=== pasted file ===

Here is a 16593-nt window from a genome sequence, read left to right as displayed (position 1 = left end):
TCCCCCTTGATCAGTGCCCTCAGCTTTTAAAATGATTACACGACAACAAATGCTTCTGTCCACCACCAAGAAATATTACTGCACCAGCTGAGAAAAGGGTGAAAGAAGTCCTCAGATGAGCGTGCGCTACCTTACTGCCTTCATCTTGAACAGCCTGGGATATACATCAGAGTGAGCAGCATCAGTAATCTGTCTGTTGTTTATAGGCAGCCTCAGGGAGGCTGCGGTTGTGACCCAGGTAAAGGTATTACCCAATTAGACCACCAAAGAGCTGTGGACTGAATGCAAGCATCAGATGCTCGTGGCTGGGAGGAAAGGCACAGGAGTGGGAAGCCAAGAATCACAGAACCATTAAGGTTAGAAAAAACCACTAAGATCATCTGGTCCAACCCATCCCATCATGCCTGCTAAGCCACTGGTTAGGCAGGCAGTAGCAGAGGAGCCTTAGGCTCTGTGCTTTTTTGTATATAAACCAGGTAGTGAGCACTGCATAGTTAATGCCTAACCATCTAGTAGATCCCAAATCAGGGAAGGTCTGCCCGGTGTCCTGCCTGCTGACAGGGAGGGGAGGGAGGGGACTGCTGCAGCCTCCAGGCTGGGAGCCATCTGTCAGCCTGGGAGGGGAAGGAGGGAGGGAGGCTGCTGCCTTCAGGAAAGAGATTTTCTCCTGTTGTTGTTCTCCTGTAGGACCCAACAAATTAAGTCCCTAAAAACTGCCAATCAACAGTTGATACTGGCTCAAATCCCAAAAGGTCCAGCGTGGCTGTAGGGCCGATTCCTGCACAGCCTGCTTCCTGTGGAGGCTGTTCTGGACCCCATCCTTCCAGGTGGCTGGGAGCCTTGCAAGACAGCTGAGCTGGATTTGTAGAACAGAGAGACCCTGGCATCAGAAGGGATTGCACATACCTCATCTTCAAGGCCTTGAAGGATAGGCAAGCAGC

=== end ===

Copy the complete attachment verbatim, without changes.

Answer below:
Here is a 16593-nt window from a genome sequence, read left to right as displayed (position 1 = left end):
TCCCCCTTGATCAGTGCCCTCAGCTTTTAAAATGATTACACGACAACAAATGCTTCTGTCCACCACCAAGAAATATTACTGCACCAGCTGAGAAAAGGGTGAAAGAAGTCCTCAGATGAGCGTGCGCTACCTTACTGCCTTCATCTTGAACAGCCTGGGATATACATCAGAGTGAGCAGCATCAGTAATCTGTCTGTTGTTTATAGGCAGCCTCAGGGAGGCTGCGGTTGTGACCCAGGTAAAGGTATTACCCAATTAGACCACCAAAGAGCTGTGGACTGAATGCAAGCATCAGATGCTCGTGGCTGGGAGGAAAGGCACAGGAGTGGGAAGCCAAGAATCACAGAACCATTAAGGTTAGAAAAAACCACTAAGATCATCTGGTCCAACCCATCCCATCATGCCTGCTAAGCCACTGGTTAGGCAGGCAGTAGCAGAGGAGCCTTAGGCTCTGTGCTTTTTTGTATATAAACCAGGTAGTGAGCACTGCATAGTTAATGCCTAACCATCTAGTAGATCCCAAATCAGGGAAGGTCTGCCCGGTGTCCTGCCTGCTGACAGGGAGGGGAGGGAGGGGACTGCTGCAGCCTCCAGGCTGGGAGCCATCTGTCAGCCTGGGAGGGGAAGGAGGGAGGGAGGCTGCTGCCTTCAGGAAAGAGATTTTCTCCTGTTGTTGTTCTCCTGTAGGACCCAACAAATTAAGTCCCTAAAAACTGCCAATCAACAGTTGATACTGGCTCAAATCCCAAAAGGTCCAGCGTGGCTGTAGGGCCGATTCCTGCACAGCCTGCTTCCTGTGGAGGCTGTTCTGGACCCCATCCTTCCAGGTGGCTGGGAGCCTTGCAAGACAGCTGAGCTGGATTTGTAGAACAGAGAGACCCTGGCATCAGAAGGGATTGCACATACCTCATCTTCAAGGCCTTGAAGGATAGGCAAGCAGC